Another nice thing about being a foreigner was that people were generally open to explaining things to us and were tolerant of our culturally induced blunders. An obvious example would be the morning I went to the temple at Shahi for the first time, and I was on my own. I took my shoes off, entered the temple and then realized I had no idea what to do. Thanks to the help of the priest and of another Shahi employee, I was able to (successfully?) complete the ritual. I like to compare my experience in India to that of being a freshman at Penn. You are new to the place and the culture of the place, and people do not have clear expectations of you. You are free to try new things, try out new facets of your personality without people judging you too hard or comparing you with your past self. Your mistakes and clumsiness are usually no more than a good joke for upperclassman to enjoy and you will likely be excused for them.
Another thing I miss about India is looking around in the street and being amazed about how, despite the shambles I see, everything seems to work out and everybody get his work done. The streets in India are great fun to watch when they are busy, that is, most of the time. I liked to look at all the people running past another, past cows, interacting with one another, trying to sell things, just chilling on the sidewalk… etc. The cars also were scary; it felt like being in a racing car video game except with way too many cars on the racing track. And somehow, in this apparent chaos, there was order: people got their work done and also deployed a hint of craziness and bending of rules to achieve their means. A coworker once said to me that if one did not battle to bypass the other cars, it would be impossible for one to get anywhere. Another thing that struck me was how open people seemed to be to discussing and helping out strangers. While we were in Mysore, our Indian guide/friend Lakshmi would constantly open the car window and very casually hail passersby for directions.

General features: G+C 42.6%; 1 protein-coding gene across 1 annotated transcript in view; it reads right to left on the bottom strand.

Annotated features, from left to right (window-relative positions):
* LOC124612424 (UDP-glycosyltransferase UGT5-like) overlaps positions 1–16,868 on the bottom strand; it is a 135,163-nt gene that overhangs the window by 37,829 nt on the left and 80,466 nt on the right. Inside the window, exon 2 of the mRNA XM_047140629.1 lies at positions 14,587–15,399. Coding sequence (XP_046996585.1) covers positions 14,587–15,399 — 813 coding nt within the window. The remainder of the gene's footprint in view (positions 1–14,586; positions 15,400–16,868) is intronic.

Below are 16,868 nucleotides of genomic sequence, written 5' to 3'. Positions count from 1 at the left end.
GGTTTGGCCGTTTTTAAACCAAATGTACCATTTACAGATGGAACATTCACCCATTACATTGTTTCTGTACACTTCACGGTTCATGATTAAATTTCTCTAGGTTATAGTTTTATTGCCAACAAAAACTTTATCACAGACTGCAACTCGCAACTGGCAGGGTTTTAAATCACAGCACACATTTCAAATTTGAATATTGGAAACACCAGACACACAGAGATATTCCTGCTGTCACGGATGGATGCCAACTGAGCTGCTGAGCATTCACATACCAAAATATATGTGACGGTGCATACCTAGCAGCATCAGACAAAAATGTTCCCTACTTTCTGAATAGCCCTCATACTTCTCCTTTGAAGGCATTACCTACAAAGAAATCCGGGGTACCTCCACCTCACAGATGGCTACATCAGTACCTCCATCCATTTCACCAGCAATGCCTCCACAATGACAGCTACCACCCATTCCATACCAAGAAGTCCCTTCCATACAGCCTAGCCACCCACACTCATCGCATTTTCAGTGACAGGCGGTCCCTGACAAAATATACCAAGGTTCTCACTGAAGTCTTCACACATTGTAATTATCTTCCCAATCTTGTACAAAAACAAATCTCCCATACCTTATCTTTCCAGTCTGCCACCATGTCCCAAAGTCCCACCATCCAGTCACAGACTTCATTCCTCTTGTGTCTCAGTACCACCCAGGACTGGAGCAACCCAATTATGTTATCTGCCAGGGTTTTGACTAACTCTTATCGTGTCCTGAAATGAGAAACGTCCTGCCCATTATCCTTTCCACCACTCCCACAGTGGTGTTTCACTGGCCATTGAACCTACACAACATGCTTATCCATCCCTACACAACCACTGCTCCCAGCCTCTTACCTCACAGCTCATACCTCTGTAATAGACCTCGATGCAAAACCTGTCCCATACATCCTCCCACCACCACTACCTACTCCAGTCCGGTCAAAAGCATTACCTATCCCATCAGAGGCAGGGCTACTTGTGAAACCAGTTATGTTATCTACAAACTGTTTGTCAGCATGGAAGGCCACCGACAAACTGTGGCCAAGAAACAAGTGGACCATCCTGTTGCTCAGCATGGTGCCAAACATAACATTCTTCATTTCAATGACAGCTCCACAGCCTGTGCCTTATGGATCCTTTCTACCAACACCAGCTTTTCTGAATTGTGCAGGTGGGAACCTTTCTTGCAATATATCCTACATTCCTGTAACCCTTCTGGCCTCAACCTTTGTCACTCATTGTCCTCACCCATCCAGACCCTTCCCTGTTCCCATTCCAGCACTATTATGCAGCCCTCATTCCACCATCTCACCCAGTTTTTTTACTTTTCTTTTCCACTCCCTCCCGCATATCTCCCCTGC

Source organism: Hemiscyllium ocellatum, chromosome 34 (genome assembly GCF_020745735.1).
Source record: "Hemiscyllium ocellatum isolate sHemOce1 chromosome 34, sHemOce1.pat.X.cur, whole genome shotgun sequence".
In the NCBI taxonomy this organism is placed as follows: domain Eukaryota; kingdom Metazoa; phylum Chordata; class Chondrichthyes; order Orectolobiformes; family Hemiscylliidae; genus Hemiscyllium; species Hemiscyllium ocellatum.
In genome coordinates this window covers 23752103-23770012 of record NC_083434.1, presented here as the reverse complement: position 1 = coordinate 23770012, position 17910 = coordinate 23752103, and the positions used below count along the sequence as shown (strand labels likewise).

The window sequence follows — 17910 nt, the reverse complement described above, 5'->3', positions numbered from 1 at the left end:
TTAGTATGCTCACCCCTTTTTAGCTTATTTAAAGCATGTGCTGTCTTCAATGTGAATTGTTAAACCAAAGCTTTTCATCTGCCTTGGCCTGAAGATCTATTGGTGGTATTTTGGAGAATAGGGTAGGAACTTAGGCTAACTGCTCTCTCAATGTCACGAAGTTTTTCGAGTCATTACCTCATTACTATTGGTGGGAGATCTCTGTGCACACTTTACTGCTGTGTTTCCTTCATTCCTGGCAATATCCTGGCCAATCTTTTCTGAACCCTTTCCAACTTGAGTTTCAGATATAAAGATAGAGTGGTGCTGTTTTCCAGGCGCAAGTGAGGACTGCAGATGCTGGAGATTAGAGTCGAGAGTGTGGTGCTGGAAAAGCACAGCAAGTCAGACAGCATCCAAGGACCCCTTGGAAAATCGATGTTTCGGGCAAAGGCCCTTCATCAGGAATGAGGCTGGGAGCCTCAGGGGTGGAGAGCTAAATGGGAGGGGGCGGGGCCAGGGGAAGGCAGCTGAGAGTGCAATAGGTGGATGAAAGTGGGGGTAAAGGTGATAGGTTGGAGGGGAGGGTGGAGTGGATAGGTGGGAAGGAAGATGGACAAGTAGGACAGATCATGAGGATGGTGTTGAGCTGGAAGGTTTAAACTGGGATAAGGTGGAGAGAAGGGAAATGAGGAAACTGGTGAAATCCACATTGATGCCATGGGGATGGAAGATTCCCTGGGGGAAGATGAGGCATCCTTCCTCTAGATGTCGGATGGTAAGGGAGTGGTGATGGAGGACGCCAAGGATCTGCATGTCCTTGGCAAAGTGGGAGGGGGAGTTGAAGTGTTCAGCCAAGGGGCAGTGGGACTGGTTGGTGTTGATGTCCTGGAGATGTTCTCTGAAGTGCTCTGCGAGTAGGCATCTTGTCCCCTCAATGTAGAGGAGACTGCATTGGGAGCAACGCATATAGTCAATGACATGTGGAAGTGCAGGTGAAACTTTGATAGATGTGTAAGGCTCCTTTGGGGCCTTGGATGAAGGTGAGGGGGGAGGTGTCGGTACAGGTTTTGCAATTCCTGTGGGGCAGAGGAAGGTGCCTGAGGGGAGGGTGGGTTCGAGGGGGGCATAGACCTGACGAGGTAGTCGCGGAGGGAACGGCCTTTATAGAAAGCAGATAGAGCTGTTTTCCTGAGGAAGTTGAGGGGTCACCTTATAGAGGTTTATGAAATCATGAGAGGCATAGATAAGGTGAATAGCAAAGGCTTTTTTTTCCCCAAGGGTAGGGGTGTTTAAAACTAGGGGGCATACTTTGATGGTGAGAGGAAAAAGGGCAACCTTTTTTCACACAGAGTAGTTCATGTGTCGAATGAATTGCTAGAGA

Finally, I miss being with Amy, Chan and Kendra, my Penn co-interns, who were my “buddies” for those two months, and from whom I have learned a lot. They were a constant support and comforting presence, and were great fun to hang out with. Our different majors, backgrounds and personalities, but shared general curiosity and willingness to do good have enabled us to have enriching and thought-provoking discussions. After work, it was very interesting to hear one other’s different perspective on the experiences we had shared during the day, how certain details I had not particularly paid attention to were important to them (and vice versa). I loved learning from Amy’s attention to detail, holistic thinking, and from the talent she had for always considering an issue in all its different facets, from Chan’s great sensitivity and involvement and from Kendra’s passion and sharp critical thinking skills. Thank you for being such great co-interns!
Other random observation: French and South Indian cooking are completely different… except when it comes to dosas and “galettes” (savory version of a crepe). Not only do they look but they also taste similar. However, the galette I had was not filled with masala potatoes but with tomatoes, egg, cheese and ham!